You may have read the other day that 50 percent of Pennsylvanians age 18 and older are now fully vaccinated for COVID-19, according to the state Department of Health.
That’s a lot of vaccinated people — 4,346,446 — according to the state.
So, what about the other half?
Some of them will, I think, probably take the needle plunge in the coming weeks to get us up to 65-70 percent. Many probably won’t.
That continues to be hard for me and others who got vaccinated as soon as they could to understand. After all the good various vaccines have done for us over the years, there seems little reason for hesitancy.
Vaccines have mostly eliminated many of the diseases Americans once faced. Nina Burleigh, author of “Virus: Vaccinations, the C.D.C. and the Hijacking of America’s Response to the Pandemic.” wrote last week in a New York Times essay that “children in the United States are now jabbed with some 15 vaccines that protect against diseases such as hepatitis B, measles, mumps, rubella, diphtheria, tetanus and pertussis.”
Americans today, she continued “are among the most medically protected populations in human history.”
But that protection, she added, “has made us both complacent and risk-averse.”
About 30 million American adults — which adds up to about 12 percent of the population — are hesitant to get one of the three COVID-19 vaccines, according to the latest data from the U.S. Census Bureau.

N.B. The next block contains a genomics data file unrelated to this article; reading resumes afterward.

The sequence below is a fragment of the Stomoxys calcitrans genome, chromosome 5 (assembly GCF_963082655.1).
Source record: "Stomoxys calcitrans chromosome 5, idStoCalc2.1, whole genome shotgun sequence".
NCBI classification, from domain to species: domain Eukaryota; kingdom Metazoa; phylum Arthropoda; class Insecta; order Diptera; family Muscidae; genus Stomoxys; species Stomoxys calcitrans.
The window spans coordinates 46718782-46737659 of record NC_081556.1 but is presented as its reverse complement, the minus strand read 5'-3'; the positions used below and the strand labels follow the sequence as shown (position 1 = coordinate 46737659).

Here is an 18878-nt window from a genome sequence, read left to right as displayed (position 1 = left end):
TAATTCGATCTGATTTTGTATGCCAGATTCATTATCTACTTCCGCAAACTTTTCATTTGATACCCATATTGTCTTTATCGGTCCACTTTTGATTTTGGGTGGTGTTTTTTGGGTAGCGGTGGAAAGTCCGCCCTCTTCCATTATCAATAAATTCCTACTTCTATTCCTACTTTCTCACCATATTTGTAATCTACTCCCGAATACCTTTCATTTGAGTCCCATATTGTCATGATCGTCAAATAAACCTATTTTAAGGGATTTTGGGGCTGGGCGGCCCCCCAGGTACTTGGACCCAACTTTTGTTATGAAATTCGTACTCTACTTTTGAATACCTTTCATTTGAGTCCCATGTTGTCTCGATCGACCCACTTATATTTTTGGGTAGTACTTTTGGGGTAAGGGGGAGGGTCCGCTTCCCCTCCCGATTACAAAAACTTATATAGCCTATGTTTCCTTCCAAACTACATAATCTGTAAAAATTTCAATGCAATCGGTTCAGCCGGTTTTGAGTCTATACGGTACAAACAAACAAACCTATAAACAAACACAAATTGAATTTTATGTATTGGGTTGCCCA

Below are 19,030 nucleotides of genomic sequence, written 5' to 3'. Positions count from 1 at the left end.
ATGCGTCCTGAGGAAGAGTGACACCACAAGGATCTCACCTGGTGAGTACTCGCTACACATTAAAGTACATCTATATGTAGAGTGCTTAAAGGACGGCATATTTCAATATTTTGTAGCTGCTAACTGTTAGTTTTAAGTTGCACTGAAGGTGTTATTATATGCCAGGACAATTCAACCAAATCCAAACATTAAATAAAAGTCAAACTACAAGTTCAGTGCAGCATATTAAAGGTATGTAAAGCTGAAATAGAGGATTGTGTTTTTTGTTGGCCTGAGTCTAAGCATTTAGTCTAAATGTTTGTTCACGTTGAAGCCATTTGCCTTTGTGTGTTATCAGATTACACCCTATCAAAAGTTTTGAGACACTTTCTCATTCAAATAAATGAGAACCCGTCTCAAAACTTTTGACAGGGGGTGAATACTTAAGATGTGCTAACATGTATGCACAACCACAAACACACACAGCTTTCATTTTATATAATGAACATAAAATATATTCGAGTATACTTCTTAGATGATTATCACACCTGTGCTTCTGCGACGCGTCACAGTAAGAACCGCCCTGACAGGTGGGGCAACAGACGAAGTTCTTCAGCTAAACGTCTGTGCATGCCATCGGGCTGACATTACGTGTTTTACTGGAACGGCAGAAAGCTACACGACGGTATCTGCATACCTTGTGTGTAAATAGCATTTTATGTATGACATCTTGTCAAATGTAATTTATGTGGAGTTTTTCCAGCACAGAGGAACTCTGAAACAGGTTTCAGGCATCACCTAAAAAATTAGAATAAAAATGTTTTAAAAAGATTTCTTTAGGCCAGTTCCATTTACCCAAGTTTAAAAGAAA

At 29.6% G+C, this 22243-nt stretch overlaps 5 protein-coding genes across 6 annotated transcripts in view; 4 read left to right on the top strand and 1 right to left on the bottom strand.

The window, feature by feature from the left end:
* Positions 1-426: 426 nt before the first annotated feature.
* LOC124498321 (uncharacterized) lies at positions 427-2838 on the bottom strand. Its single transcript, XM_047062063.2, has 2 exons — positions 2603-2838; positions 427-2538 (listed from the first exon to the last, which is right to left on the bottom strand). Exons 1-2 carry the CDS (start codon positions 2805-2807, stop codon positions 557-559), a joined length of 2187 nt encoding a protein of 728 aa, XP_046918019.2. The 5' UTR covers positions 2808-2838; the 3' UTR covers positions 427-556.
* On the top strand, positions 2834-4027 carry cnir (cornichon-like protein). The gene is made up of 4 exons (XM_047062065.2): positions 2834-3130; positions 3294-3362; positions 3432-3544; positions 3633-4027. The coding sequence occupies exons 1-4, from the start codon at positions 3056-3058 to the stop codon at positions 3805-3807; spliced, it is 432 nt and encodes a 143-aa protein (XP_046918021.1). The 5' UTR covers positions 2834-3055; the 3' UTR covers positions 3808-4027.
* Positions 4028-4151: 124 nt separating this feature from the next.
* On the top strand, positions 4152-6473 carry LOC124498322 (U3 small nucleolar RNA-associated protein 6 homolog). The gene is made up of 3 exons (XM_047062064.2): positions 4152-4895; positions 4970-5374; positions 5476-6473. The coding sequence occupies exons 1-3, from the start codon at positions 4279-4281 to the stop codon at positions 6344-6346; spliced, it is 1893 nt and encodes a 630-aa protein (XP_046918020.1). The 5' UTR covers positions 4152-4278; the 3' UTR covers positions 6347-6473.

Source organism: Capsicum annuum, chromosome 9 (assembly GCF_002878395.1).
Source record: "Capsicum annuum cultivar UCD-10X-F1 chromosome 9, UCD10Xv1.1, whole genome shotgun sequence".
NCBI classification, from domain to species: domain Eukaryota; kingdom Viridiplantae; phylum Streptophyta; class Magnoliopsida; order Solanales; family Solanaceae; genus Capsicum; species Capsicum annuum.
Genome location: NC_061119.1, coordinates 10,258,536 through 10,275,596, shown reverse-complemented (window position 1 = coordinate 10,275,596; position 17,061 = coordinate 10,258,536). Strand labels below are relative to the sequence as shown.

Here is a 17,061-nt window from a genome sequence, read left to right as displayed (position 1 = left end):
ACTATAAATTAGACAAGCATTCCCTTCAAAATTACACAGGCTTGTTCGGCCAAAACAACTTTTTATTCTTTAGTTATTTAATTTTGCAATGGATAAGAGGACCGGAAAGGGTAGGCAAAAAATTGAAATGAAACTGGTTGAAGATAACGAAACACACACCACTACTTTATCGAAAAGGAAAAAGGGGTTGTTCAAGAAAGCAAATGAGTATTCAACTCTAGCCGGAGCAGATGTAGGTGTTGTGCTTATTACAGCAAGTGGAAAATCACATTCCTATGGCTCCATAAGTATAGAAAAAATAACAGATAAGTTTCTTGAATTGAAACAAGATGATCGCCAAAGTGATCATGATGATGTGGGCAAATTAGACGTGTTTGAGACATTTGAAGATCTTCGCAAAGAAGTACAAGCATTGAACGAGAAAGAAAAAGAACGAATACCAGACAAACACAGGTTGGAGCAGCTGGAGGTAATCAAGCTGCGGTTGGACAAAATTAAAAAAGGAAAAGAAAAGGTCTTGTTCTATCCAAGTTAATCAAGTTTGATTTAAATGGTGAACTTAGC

There are a myriad of reasons why
Some are resistant to anything new. Some think the vaccines were developed too quickly to be safe. Some say no for political reasons. Some have always opposed vaccinations. Some think that if they already had the virus, they’re protected.
So what’s the answer?
One possibility is a different approach.
In an article on the Cleveland Clinic website, Kathy Barringer, a behavioral health therapist there, said it is normal and perfectly OK to have questions or concerns about the COVID-19 vaccine.
“Vaccine hesitancy shouldn’t be about judgment,” Barringer said “It’s about meeting the person where they are and then reassuring, educating and ultimately helping them get vaccinated. Your goal of speaking to someone about the vaccine isn’t to debate or win an argument.”
That sounds right to me. Debating and arguing aren’t getting us where we need to get.
We won’t convince everyone with that approach. But maybe we can convince enough to make a difference.
Speaking of hesitancy, the CDC’s new guidelines on masking had us all a bit unsure of what to do last week, as various businesses, school districts and even the Dioceses of both Harrisburg and Scranton made various decisions, mostly in favor of lifting restrictions.
It is a bit confusing. Giant and Weis supermarkets, for example, lifted customer mask requirements for the vaccinated in the past week, but still request the unvaccinated and some employees to wear them. My wife and I are fully vaccinated, but still feel more comfortable wearing a mask when we shop at either. So we do.
Some places — I noticed this at All Star Bagels in Lewisburg Friday morning — still have a mask requirement sign prominently displayed.
The best way to approach this, I think, is to follow the signs at whatever business you’re visiting. Wear one if you want to or if you’re not vaccinated or have children not yet eligible to be vaccinated.
In our many years taking the family to Ocean City, Maryland, for summer vacation, I recall a lot of business having a sign on the front door that said “No shoes, no shirt, no service.”
I don’t recall anyone ever being offended or fighting that sign.
Email commets to firstname.lastname@example.org.